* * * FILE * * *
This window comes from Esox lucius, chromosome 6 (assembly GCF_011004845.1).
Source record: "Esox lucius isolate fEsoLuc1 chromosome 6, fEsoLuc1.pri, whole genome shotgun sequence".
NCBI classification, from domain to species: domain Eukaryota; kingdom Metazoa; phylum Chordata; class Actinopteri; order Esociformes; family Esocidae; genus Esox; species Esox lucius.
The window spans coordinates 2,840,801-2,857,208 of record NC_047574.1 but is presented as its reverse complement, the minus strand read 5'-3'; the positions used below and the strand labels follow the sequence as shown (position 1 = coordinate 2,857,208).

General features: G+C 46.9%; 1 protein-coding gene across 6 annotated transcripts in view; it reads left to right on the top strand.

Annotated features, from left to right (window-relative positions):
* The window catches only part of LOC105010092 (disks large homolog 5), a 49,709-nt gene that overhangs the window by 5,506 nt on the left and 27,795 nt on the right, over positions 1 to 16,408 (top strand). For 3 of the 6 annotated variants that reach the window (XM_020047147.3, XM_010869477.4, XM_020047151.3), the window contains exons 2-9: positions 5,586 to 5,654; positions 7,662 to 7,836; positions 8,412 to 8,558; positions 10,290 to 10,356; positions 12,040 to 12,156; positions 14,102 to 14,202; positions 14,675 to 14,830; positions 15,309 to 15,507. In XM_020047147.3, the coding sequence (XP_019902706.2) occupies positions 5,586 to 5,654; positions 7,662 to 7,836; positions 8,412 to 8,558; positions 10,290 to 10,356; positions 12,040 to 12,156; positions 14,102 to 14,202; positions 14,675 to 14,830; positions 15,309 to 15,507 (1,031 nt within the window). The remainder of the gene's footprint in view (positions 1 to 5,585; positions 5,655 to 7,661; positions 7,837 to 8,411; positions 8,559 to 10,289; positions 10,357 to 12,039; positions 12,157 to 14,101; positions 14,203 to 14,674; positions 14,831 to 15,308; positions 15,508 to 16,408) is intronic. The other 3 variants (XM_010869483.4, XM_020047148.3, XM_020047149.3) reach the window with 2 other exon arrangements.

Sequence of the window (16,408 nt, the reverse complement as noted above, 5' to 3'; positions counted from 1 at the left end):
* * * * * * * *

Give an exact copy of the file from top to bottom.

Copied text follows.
This window comes from Esox lucius, chromosome 6 (assembly GCF_011004845.1).
Source record: "Esox lucius isolate fEsoLuc1 chromosome 6, fEsoLuc1.pri, whole genome shotgun sequence".
NCBI classification, from domain to species: domain Eukaryota; kingdom Metazoa; phylum Chordata; class Actinopteri; order Esociformes; family Esocidae; genus Esox; species Esox lucius.
The window spans coordinates 2,840,801-2,857,208 of record NC_047574.1 but is presented as its reverse complement, the minus strand read 5'-3'; the positions used below and the strand labels follow the sequence as shown (position 1 = coordinate 2,857,208).

General features: G+C 46.9%; 1 protein-coding gene across 6 annotated transcripts in view; it reads left to right on the top strand.

Annotated features, from left to right (window-relative positions):
* The window catches only part of LOC105010092 (disks large homolog 5), a 49,709-nt gene that overhangs the window by 5,506 nt on the left and 27,795 nt on the right, over positions 1 to 16,408 (top strand). For 3 of the 6 annotated variants that reach the window (XM_020047147.3, XM_010869477.4, XM_020047151.3), the window contains exons 2-9: positions 5,586 to 5,654; positions 7,662 to 7,836; positions 8,412 to 8,558; positions 10,290 to 10,356; positions 12,040 to 12,156; positions 14,102 to 14,202; positions 14,675 to 14,830; positions 15,309 to 15,507. In XM_020047147.3, the coding sequence (XP_019902706.2) occupies positions 5,586 to 5,654; positions 7,662 to 7,836; positions 8,412 to 8,558; positions 10,290 to 10,356; positions 12,040 to 12,156; positions 14,102 to 14,202; positions 14,675 to 14,830; positions 15,309 to 15,507 (1,031 nt within the window). The remainder of the gene's footprint in view (positions 1 to 5,585; positions 5,655 to 7,661; positions 7,837 to 8,411; positions 8,559 to 10,289; positions 10,357 to 12,039; positions 12,157 to 14,101; positions 14,203 to 14,674; positions 14,831 to 15,308; positions 15,508 to 16,408) is intronic. The other 3 variants (XM_010869483.4, XM_020047148.3, XM_020047149.3) reach the window with 2 other exon arrangements.

Sequence of the window (16,408 nt, the reverse complement as noted above, 5' to 3'; positions counted from 1 at the left end):